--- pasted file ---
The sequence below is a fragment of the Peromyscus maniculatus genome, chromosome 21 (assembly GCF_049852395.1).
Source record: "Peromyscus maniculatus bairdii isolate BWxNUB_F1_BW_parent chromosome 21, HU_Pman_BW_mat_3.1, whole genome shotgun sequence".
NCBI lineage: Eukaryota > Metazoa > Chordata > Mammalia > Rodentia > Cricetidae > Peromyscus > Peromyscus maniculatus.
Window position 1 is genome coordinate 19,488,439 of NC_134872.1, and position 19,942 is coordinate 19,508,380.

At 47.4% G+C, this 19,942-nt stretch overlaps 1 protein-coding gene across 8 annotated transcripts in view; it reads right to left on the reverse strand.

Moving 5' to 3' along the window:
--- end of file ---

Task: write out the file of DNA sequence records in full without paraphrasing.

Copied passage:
The sequence below is a fragment of the Peromyscus maniculatus genome, chromosome 21 (assembly GCF_049852395.1).
Source record: "Peromyscus maniculatus bairdii isolate BWxNUB_F1_BW_parent chromosome 21, HU_Pman_BW_mat_3.1, whole genome shotgun sequence".
NCBI lineage: Eukaryota > Metazoa > Chordata > Mammalia > Rodentia > Cricetidae > Peromyscus > Peromyscus maniculatus.
Window position 1 is genome coordinate 19,488,439 of NC_134872.1, and position 19,942 is coordinate 19,508,380.

At 47.4% G+C, this 19,942-nt stretch overlaps 1 protein-coding gene across 8 annotated transcripts in view; it reads right to left on the reverse strand.

Moving 5' to 3' along the window: